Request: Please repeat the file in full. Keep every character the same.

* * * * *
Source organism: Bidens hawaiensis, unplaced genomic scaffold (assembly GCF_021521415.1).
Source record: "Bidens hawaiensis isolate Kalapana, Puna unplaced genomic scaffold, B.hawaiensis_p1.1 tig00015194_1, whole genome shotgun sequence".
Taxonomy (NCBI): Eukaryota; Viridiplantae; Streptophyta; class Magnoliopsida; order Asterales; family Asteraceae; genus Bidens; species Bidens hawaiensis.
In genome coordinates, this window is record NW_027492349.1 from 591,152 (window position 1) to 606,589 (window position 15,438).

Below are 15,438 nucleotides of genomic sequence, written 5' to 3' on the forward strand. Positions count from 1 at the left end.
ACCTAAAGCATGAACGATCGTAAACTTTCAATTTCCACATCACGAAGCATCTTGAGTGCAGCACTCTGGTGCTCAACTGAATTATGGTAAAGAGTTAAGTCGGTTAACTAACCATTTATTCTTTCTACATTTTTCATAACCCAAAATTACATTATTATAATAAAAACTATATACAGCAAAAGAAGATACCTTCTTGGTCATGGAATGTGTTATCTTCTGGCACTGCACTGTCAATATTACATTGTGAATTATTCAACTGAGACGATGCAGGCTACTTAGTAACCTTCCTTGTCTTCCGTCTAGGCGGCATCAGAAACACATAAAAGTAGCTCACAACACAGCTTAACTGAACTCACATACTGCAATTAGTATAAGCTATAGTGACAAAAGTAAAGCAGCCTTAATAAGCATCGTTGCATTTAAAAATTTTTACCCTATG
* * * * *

Source organism: Bidens hawaiensis, unplaced genomic scaffold (assembly GCF_021521415.1).
Source record: "Bidens hawaiensis isolate Kalapana, Puna unplaced genomic scaffold, B.hawaiensis_p1.1 tig00015194_1, whole genome shotgun sequence".
Taxonomy (NCBI): Eukaryota; Viridiplantae; Streptophyta; class Magnoliopsida; order Asterales; family Asteraceae; genus Bidens; species Bidens hawaiensis.
In genome coordinates, this window is record NW_027492349.1 from 591,152 (window position 1) to 606,589 (window position 15,438).

Below are 15,438 nucleotides of genomic sequence, written 5' to 3' on the forward strand. Positions count from 1 at the left end.
ACCTAAAGCATGAACGATCGTAAACTTTCAATTTCCACATCACGAAGCATCTTGAGTGCAGCACTCTGGTGCTCAACTGAATTATGGTAAAGAGTTAAGTCGGTTAACTAACCATTTATTCTTTCTACATTTTTCATAACCCAAAATTACATTATTATAATAAAAACTATATACAGCAAAAGAAGATACCTTCTTGGTCATGGAATGTGTTATCTTCTGGCACTGCACTGTCAATATTACATTGTGAATTATTCAACTGAGACGATGCAGGCTACTTAGTAACCTTCCTTGTCTTCCGTCTAGGCGGCATCAGAAACACATAAAAGTAGCTCACAACACAGCTTAACTGAACTCACATACTGCAATTAGTATAAGCTATAGTGACAAAAGTAAAGCAGCCTTAATAAGCATCGTTGCATTTAAAAATTTTTACCCTATG